A few months after a controversial decision by Turkish authorities to allow readings from the Quran to be broadcast from Hagia Sophia in Istanbul, reports on Friday said Turkey had decided to appoint a permanent imam for the venue.
According to the Anadolu state news agency, the country’s religious affairs directorate and the mufti of the Fatih district have agreed to assign a permanent imam who will lead five daily prayers, instead of the current two.
While the position was foreseen in the plans of 1935, when Hagia Sophia was converted into a mosque under Kemal Ataturk, until recently prayers were led by visiting imams.
There had been no official reaction from Athens by late Friday.
Built as a Christian basilica in the 6th century, Hagia Sophia was converted into a mosque following the conquest of Constantinople by the Ottoman army in 1453.
In June, readings were held at Hagia Sophia for the first time in 80 years – a move seen by critics as a violation of the monument’s formally neutral status. The move drew protests from the Greek Foreign Ministry.
Observers are warning about Turkish President Recep Tayyip Erdogan’s increasingly neo-Ottoman stance and disregard for secular prerogatives.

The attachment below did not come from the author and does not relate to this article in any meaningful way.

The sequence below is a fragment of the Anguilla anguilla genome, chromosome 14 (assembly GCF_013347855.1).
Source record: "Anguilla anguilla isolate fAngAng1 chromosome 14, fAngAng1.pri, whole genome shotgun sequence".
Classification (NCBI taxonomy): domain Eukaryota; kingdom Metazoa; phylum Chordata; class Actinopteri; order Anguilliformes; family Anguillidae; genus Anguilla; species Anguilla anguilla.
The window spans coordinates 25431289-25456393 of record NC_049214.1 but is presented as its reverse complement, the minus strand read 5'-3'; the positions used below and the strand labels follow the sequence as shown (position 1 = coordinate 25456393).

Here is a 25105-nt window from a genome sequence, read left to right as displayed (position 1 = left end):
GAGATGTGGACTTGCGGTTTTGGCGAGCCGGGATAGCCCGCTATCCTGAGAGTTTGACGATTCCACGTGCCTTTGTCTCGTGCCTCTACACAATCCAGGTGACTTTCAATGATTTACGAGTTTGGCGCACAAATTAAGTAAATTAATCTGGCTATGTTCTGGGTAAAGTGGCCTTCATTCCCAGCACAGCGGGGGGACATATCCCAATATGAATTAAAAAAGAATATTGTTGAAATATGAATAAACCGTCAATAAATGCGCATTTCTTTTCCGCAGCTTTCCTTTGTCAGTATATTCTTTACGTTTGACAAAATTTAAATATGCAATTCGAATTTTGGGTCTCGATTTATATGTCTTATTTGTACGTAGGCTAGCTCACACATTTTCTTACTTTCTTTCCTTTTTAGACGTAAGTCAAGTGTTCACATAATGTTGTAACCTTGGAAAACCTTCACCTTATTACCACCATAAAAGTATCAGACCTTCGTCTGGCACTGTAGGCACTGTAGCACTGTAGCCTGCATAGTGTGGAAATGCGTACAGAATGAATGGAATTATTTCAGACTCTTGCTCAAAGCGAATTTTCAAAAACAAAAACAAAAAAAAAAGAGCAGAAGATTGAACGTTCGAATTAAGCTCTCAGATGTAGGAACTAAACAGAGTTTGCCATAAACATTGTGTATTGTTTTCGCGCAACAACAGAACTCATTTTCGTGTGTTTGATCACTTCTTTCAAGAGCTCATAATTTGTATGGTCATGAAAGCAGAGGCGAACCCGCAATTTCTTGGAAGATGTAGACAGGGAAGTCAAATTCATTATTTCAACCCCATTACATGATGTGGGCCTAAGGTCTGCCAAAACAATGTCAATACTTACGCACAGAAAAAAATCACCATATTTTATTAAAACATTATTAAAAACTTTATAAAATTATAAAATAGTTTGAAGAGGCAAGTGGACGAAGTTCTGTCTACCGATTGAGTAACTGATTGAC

Last month, the Turkish strongman attacked the 1923 Lausanne Treaty that defined the borders of modern Turkey.
Meanwhile, in a sign of rising tension in the Aegean Sea, a Greek military frigate was yesterday sent to international waters east of Karpathos and south of Rhodes after a Turkish frigate approached a Greek survey vessel in the area.
The Surveyor, commissioned by the University of Crete and operating under a license by the Foreign Ministry, was conducting research on the sea surface when it was approached by the Turkish Gelibolu frigate.
The Turkish vessel, which did not obstruct the survey, was kept under close surveillance by Greece’s Nikiforos Fokas for almost 24 hours.